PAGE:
Last year, 11 institutions, including Bank of America, Barclays, Citigroup, Credit Suisse, Deutsche Bank, Goldman Sachs, JPMorgan Chase, Morgan Stanley and UBS, filed “living wills”—emergency plans that would allow regulators to wind down the institutions in the event of their failure.
Plans are generally required for U.S. bank holding firms with $250 billion or more in nonbank assets and for foreign-based bank holding companies with $250 billion or more in U.S. nonbank assets.
After reviewing the initial plans submitted last year, regulators have revised instructions regarding what kind of information is required in this year’s resolution plans. The guidance includes requests for more detailed information and analysis of obstacles to resolvability and requires institutions to provide analysis to support the assumptions and strategies laid out in the plans.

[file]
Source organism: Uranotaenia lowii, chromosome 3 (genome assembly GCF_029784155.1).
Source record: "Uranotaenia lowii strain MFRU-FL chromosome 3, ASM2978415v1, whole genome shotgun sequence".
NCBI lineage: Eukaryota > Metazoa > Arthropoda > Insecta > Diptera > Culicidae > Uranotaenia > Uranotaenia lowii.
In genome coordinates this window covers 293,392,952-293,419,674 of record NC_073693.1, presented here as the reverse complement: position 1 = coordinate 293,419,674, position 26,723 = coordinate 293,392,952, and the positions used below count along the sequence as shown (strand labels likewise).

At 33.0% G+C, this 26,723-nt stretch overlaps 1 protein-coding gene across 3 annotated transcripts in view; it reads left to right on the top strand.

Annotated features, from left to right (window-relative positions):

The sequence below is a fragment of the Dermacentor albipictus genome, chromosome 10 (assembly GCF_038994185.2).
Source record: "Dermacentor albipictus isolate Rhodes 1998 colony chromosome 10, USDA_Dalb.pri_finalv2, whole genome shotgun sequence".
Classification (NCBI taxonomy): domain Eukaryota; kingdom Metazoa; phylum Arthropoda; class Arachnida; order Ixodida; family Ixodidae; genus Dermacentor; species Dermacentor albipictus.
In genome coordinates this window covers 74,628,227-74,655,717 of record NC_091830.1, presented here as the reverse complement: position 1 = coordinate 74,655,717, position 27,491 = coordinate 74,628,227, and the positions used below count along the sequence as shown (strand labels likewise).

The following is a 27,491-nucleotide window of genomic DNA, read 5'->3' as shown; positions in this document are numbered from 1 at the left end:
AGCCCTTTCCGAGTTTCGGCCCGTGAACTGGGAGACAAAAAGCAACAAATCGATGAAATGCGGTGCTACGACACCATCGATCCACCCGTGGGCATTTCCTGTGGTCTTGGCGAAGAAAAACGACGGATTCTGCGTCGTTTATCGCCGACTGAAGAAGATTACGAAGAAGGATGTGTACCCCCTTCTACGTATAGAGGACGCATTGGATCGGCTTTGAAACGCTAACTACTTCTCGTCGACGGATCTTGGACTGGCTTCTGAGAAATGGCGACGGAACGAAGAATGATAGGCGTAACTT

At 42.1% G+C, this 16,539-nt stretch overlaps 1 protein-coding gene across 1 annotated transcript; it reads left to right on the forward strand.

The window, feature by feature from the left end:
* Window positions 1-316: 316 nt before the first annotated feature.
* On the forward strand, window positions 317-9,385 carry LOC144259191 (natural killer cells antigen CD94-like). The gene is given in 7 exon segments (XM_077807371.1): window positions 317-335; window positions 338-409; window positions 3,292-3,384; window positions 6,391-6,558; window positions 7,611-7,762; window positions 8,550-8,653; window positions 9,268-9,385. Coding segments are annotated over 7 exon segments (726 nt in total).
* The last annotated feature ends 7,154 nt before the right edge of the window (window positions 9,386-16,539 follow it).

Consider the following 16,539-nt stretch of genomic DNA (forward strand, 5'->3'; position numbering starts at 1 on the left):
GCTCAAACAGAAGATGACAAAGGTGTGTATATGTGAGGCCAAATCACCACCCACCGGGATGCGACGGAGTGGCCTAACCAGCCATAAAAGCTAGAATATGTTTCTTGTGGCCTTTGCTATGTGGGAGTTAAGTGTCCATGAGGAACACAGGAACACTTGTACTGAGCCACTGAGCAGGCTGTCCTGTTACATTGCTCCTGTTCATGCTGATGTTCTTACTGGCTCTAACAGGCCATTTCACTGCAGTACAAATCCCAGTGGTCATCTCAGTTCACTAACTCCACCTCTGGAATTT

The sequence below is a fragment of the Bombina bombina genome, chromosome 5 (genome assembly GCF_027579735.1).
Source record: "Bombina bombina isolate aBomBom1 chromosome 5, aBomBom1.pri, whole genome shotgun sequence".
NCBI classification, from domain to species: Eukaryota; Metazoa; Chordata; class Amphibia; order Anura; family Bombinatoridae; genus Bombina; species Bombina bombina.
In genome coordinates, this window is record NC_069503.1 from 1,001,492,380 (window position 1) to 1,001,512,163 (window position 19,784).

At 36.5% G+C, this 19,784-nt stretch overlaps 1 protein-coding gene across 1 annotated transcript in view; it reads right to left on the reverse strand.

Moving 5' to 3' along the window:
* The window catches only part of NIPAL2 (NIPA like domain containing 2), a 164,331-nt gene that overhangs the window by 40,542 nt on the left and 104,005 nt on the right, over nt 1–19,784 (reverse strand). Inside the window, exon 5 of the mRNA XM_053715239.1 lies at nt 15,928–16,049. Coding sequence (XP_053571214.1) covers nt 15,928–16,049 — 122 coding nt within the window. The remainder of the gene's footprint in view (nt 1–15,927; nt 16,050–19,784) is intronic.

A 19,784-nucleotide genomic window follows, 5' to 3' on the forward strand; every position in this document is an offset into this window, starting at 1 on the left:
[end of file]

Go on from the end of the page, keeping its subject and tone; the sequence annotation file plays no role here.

The Fed and the FDIC also extended an exemption for submission of the plans, allowing institutions additional time to develop their resolution plans under the new instructions. Resolution plans are now due Oct. 1.
Regulators will review each plan to determine whether the plan is credible and if the plan would “facilitate an orderly resolution…under the Bankruptcy Code.” If the plan is not approved, regulators will notify the institution and request the submission of new plan that addresses the issues present in the first.